Knowledge of human consciousness is subject to a major limitation that is connatural to our way of relating to the world. The subjectivity of our experience forces us to conjecture about the thoughts and feelings of the other, which we can only access by extrapolating our own sensations. In 1974, Thomas Nagel began to wonder how we could know what a bat feels by means of our perspective. The last few years have brought proposals that take his reflection to new levels of complexity. How can we understand the idea of intelligence in a plant or an octopus?
If I tell you that I’m sad, you probably understand, or think you understand, what I mean. At some point you’ve felt the same emotion; someone taught you that this is called “sadness”, and you more or less know in which situations it occurs, the levels it can reach and the consequences it usually entails. You know that I’m sad because you’ve been sad and because you’ve been told about sadness, you’ve read about sadness or you’ve seen representations of sadness in films and paintings. If you work in neuroscience, you might even venture so far as to tell me that you know the neural correlates of my sadness and say that you can identify it using medical imaging techniques, which will involve us in a lengthy debate as to whether all that technology enables you to understand what I’m feeling. The same applies if I speak to you generally about my mind, feelings or thoughts. They are purely symbolic abstract words, but ones which, to a degree, are identified by you in your personal library. You know that I’m a thinking being and that I feel, because you think and feel with that indefinite, intangible thing that somehow emerges from the brain. You deduce, from your unique, inaccessible experience, what must be happening inside here—I’m pointing to my bald spot—and intuit that processes are taking place that lead me to experience what we call subjectivity.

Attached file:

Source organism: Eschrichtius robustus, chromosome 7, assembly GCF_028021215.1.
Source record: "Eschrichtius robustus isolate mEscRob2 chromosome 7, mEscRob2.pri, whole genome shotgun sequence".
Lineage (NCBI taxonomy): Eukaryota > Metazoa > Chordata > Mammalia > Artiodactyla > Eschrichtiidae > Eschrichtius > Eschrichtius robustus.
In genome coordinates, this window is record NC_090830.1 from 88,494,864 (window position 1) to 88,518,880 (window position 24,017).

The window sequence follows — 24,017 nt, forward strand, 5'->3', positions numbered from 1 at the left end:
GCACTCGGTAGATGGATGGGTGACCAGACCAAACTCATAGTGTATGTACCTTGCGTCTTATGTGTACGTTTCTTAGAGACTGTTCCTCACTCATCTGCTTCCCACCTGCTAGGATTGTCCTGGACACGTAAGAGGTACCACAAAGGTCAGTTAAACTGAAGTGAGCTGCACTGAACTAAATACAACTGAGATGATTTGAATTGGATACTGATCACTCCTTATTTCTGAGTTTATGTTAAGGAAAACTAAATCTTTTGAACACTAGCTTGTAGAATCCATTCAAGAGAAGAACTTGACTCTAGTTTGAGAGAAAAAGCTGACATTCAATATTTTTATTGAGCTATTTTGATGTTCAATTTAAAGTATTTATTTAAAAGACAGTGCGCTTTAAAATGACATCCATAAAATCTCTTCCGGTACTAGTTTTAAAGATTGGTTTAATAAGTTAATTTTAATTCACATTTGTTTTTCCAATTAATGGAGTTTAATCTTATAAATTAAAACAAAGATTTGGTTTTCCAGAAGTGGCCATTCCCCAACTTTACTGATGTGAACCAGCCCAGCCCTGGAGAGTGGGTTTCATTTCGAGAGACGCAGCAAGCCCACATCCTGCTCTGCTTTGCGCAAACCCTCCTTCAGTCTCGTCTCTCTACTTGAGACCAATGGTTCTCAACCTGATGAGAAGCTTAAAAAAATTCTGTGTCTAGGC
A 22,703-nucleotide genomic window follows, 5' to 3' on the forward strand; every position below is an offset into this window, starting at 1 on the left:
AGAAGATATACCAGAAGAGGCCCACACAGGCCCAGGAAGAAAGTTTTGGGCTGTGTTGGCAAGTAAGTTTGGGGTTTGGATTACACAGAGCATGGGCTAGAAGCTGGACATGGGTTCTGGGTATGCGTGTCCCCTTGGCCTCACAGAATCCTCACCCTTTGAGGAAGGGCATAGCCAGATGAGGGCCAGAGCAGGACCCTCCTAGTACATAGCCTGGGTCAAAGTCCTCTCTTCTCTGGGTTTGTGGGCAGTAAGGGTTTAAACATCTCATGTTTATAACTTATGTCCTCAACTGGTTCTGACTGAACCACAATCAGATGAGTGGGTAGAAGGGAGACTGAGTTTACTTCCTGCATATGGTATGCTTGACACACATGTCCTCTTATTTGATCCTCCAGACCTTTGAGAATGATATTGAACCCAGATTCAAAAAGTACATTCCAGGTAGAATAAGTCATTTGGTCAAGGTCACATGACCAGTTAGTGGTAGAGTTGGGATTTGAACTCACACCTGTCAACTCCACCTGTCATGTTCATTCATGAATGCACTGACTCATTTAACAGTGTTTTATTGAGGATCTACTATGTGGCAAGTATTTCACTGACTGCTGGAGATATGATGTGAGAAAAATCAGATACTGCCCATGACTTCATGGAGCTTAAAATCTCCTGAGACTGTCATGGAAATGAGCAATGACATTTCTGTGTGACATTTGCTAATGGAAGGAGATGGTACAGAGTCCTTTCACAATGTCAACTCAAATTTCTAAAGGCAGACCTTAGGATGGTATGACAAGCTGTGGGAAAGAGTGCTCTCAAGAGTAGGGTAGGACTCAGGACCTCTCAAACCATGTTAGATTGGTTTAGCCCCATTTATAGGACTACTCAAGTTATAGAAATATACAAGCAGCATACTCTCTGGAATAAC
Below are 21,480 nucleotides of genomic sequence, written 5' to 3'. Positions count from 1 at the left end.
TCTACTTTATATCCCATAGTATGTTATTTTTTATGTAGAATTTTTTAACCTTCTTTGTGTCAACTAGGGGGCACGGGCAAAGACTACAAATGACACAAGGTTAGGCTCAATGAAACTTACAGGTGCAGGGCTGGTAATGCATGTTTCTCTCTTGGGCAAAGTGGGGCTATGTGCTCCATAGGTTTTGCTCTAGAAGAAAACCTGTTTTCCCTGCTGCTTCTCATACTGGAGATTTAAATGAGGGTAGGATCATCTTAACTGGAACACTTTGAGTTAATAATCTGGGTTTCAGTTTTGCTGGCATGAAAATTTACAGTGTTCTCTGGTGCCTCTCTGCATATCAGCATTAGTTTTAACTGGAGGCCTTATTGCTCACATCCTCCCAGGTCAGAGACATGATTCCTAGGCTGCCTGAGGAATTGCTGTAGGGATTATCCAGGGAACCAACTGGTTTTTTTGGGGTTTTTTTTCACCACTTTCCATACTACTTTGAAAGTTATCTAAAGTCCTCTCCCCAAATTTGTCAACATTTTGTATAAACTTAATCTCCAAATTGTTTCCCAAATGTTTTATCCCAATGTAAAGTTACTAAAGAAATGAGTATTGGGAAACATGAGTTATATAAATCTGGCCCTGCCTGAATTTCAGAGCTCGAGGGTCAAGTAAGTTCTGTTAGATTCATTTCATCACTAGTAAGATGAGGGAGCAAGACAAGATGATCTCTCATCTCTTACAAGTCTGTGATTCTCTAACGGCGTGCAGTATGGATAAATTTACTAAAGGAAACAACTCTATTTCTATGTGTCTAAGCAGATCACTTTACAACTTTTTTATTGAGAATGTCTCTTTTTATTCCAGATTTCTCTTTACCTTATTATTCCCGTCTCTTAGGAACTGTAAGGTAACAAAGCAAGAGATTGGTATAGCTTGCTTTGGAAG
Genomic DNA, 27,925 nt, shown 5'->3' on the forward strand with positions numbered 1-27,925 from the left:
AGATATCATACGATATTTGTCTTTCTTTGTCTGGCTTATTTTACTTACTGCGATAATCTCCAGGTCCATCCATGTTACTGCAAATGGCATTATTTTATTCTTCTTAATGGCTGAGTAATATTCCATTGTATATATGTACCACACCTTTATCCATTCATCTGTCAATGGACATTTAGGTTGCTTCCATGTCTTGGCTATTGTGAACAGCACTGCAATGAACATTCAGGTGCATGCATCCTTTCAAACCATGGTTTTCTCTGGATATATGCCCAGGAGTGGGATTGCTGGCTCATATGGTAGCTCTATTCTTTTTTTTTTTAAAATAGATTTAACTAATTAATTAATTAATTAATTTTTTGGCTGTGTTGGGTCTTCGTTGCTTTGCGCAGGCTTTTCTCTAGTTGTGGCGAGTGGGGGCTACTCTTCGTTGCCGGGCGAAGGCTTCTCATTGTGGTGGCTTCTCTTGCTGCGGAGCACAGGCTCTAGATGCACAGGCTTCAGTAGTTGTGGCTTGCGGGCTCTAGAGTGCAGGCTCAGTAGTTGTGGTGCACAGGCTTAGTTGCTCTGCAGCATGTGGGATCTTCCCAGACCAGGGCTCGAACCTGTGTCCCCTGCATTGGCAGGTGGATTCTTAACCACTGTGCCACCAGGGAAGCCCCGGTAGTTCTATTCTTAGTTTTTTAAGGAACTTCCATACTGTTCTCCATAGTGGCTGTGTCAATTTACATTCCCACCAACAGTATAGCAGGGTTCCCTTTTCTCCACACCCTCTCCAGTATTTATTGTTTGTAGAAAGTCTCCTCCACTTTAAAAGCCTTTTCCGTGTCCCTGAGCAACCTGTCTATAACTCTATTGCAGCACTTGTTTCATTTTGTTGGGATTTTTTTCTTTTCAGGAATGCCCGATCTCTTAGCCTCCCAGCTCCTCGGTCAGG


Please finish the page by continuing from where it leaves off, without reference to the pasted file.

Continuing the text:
However, this theory of mind, which is simply conjecture about what another person feels or thinks, is just that: pure conjecture. We suppose too many things with a large margin of error, because this is the only tool we have by means of which to understand subjective experience in the other. But what happens when that other is not a human being? Thomas Nagel wondered back in the seventies what it was like to be a bat and led many other philosophers and thinkers to elucidate theories about physicalism or qualia, the subjective qualities of individual experience. Nagel referred to the bat because it is an animal that is not as close to us as a pig or a monkey, but not as far away as a stick insect or a dung beetle. In recent times, furthermore, we have seen the emergence of a couple of models that aim to stretch our capacities to the maximum and put ourselves in the skin—so to speak—of other creatures or organisms. Here I refer to ideas like the mind of plants or the eight (or nine) brains of the octopus, which, if not explained with the utmost clarity, can unleash the wildest anthropocentrism.